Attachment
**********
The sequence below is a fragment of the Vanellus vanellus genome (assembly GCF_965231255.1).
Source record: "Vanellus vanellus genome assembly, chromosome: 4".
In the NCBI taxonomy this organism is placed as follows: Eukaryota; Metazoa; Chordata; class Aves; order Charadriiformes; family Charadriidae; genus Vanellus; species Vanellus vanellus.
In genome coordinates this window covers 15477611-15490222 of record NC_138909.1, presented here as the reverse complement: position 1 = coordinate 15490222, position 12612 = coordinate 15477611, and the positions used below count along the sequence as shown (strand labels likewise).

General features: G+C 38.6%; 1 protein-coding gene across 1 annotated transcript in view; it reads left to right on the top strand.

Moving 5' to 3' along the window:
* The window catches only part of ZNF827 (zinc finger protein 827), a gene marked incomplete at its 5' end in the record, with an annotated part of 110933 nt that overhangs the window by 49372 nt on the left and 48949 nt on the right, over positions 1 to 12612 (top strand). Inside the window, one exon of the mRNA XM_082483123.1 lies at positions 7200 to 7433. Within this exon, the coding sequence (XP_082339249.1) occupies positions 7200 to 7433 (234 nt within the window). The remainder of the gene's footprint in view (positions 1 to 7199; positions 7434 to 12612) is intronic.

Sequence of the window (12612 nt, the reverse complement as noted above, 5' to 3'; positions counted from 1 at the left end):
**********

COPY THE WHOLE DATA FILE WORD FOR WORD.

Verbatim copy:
The sequence below is a fragment of the Vanellus vanellus genome (assembly GCF_965231255.1).
Source record: "Vanellus vanellus genome assembly, chromosome: 4".
In the NCBI taxonomy this organism is placed as follows: Eukaryota; Metazoa; Chordata; class Aves; order Charadriiformes; family Charadriidae; genus Vanellus; species Vanellus vanellus.
In genome coordinates this window covers 15477611-15490222 of record NC_138909.1, presented here as the reverse complement: position 1 = coordinate 15490222, position 12612 = coordinate 15477611, and the positions used below count along the sequence as shown (strand labels likewise).

General features: G+C 38.6%; 1 protein-coding gene across 1 annotated transcript in view; it reads left to right on the top strand.

Moving 5' to 3' along the window:
* The window catches only part of ZNF827 (zinc finger protein 827), a gene marked incomplete at its 5' end in the record, with an annotated part of 110933 nt that overhangs the window by 49372 nt on the left and 48949 nt on the right, over positions 1 to 12612 (top strand). Inside the window, one exon of the mRNA XM_082483123.1 lies at positions 7200 to 7433. Within this exon, the coding sequence (XP_082339249.1) occupies positions 7200 to 7433 (234 nt within the window). The remainder of the gene's footprint in view (positions 1 to 7199; positions 7434 to 12612) is intronic.

Sequence of the window (12612 nt, the reverse complement as noted above, 5' to 3'; positions counted from 1 at the left end):